Isle of Islay 28/06/2010 (Part 2)

Isle of Islay 28/06/2010 (Part 2)
Port Askaig to Bagh an Da Dhoruis
The cloud cover was steadily increasing as again we headed back onto the water.
The Sound with Jura and the Paps of Jura in the background.

The coast line north from Port Askaig is delightful to paddle: so much to see as the west coast of Jura opens up and draws your attention. There was the obligatory seal here and there but there was a notable drop in the number of sea birds. I was determined to see not only a Basking Shark, but see a Basking Shark close up. I had been scanning the seas intently for days now without any luck. Today was no different; perhaps tomorrow? As we rounded the north point of Islay the Island of Colonsay reveals itself on the horizon. The birdlife also increased as the swell from the Atlantic was felt for the first time.
The northern headland of Islay: Rubh’a Mhail and Rhuveal Lighthouse.
After rounding the northern tip of Islay it was a short paddle of about 1km to Bagh an Da Dhoruis (beach) were we would camp. It was an exciting feeling as the Atlantic swell. The sea was calm and serene as the swell lifted and dropped the kayaks gently, but you are left in no doubt that given the wrong weather conditions this part of the coast could be a very dangerous environment. A small colony of massive seals were spotted as they basked in different position on the rocks and skerries. Leisurely they came off the rocks to inspect us from a distance; before coming closer and following us. As always the high point of these encounters are the typical front fin slap on the surface as the seals semi- breech from the water to chase us off their territory. They eventually got bored with us and left, no doubt, to go back to their slumbers. We were soon at Bagh an Da Dhoruis and paddled to the west end of the beach which would give us some shelter if the weather deteriorated and the breakers got higher: we would still be able to launch without getting wiped out. Before landing we were once again escorted towards our landing site by an ever increasing numbers of seals.
Bagh an Da Dhoruis
Making camp.

A 5 star view from my tent door (I suppose it will do!!)
Relaxing after something to eat and taking in this fantastic wilderness.

Later in the evening we explored the beach and the caves at the east end of the beach.

Fresh tracks and markings of an Otter at a cave entrance.

End of another perfect day on Islay.

As I lay in my sleeping bag with my eyes closed that night, I was serenaded to sleep by the seals singing and the waves breaking on the beach.


Isle of Islay 27/06/2010

27/06/2010, Aros Bay to An Cladach.

I was wakened, by a Cuckoo calling from the hillside near the campsite. The heat was already building up in the tent. The morning was glorious: blue skies, blue seas and a light warm breeze and Terns dived and chattered in the bay. A good start to the day. Breakfast was eaten and then it was time to depart from Aros Bay.The kayaks were launch from the bank into the river that flows as short distance to the bay and walked down to our departure site.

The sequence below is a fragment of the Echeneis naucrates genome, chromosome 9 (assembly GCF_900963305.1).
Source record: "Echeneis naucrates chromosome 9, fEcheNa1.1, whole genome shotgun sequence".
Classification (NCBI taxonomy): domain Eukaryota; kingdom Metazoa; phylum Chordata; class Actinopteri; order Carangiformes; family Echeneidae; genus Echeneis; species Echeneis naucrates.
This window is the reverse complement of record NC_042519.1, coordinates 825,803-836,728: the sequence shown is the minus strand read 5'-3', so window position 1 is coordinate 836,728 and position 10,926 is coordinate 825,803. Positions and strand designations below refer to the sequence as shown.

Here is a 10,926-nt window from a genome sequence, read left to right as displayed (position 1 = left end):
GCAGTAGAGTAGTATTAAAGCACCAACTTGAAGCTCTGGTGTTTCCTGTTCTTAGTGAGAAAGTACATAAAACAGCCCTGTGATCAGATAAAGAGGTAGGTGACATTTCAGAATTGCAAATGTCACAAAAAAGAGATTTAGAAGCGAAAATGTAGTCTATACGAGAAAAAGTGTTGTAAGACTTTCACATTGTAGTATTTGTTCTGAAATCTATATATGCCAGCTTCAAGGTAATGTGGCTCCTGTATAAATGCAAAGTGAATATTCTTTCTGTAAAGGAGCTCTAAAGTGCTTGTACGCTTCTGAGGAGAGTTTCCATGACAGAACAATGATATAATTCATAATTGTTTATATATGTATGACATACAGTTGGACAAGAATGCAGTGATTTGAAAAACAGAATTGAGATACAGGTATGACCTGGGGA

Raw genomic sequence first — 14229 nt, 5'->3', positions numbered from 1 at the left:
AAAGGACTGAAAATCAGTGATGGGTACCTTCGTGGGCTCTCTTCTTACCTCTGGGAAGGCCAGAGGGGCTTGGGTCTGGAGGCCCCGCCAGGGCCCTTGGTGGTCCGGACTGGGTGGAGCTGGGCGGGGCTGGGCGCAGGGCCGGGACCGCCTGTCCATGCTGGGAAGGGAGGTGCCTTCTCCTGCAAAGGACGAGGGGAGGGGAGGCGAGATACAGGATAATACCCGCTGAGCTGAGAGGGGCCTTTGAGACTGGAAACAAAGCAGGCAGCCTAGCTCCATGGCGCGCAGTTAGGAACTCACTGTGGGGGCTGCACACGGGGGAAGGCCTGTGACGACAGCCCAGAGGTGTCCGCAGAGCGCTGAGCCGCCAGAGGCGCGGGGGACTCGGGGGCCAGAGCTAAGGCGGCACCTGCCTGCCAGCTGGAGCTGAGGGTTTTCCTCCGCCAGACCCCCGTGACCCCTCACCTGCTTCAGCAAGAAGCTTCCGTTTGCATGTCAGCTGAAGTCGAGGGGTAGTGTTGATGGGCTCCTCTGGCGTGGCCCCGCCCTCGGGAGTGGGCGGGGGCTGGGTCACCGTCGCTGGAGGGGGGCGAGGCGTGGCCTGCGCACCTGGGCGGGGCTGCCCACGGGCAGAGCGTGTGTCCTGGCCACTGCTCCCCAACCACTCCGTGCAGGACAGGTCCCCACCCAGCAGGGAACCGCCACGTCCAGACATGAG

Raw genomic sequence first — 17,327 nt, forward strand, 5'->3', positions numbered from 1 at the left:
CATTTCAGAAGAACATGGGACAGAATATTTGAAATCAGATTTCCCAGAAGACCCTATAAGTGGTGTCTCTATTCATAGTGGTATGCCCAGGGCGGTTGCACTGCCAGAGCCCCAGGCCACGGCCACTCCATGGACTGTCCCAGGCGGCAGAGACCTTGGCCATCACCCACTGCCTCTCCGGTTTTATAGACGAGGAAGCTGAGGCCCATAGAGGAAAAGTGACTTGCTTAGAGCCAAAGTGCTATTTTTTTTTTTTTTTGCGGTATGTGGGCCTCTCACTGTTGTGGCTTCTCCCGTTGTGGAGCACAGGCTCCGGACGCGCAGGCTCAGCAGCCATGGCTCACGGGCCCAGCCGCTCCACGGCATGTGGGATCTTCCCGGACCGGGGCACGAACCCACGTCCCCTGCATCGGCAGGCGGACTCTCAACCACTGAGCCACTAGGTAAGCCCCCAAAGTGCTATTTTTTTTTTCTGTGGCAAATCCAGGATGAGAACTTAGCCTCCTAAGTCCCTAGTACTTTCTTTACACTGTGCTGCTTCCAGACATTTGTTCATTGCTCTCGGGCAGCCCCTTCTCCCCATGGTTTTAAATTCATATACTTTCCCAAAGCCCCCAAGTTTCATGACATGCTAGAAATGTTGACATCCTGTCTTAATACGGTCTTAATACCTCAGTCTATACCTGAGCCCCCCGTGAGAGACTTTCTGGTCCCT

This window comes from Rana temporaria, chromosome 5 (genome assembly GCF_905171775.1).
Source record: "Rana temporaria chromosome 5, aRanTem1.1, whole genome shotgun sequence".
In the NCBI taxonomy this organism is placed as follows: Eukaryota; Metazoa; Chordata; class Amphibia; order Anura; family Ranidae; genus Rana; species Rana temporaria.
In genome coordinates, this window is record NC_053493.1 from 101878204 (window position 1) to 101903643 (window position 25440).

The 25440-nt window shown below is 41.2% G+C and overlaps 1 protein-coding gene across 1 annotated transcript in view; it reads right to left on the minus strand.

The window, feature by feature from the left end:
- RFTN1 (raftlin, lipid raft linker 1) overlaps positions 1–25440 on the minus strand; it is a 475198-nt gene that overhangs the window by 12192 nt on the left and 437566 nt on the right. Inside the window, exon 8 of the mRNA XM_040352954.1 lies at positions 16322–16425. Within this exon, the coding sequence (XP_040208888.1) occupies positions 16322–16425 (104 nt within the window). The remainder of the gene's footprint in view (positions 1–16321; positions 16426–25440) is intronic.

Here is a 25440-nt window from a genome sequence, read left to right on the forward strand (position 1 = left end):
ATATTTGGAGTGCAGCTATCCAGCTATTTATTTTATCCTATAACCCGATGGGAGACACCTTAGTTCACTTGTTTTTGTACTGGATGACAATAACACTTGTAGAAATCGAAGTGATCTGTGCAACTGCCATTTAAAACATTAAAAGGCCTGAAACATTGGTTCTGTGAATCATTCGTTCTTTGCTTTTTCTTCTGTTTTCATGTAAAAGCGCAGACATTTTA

We stopped for a final view of the bay.

Jim checks the map one more time before heading onto the water

Cliodhna and Sumarlidi II ready for the day ahead.

The weather was perfect for leisurely paddling: we had a following tidal flow and breeze.

Jim, the old sea dog demonstrates his internal compass!!! That’s the way to the Bothy at Proaig, isn’t it ?

Pushed along with the tide it did not take use long to reach Proaig Bothy were we would explore. Although the Bothy has a solid roof on it, eternally it is neglected and had pigeon/bird droppings in it. However, it could be a safe haven if the weather blows up or in emergencies and there are adequate camping sites in the walled garden near the Bothy Proaig Bothy and the old disused sheep dip pit.

We noted our names in the visitor book and left to head further up the Sound.

The flow increased as we rounded Mc Arthur’s Head and the lighthouse. This area is where the Sound begins to narrow and we increased our pace as we headed up the Sound.

We also wanted to explore the Bothy at An Cladach before moving further up the Sound past Port Askaig towards Rubh’a ‘Mhail at the North tip of the Sound with the view of camping at Bagh an Da Dhoruis beach. However, our plans were torn up as we reached the destination. The Bothy and the environment cast it’s magical spell on us; or should that be me. I might not have an opportunity to stay here again. Yes, the tidal flow was heading through the 3 and 4 hour. Jim could see that I was smitten by the Bothy and the surrounding. The decision was made to stay the night.

Hopefully the picture will display the magic that the Bothy and the surrounding environment emanates.

It was a wonderful night: the smell of wood and peat from the glowing fire, the call of the Northern Divers, the stillness and good company. The Chadwick family have left a wonderful legacy to their son Mike Chadwick that we can share in and appreciate and celebrate his life. Thank you.

Other instalments will follow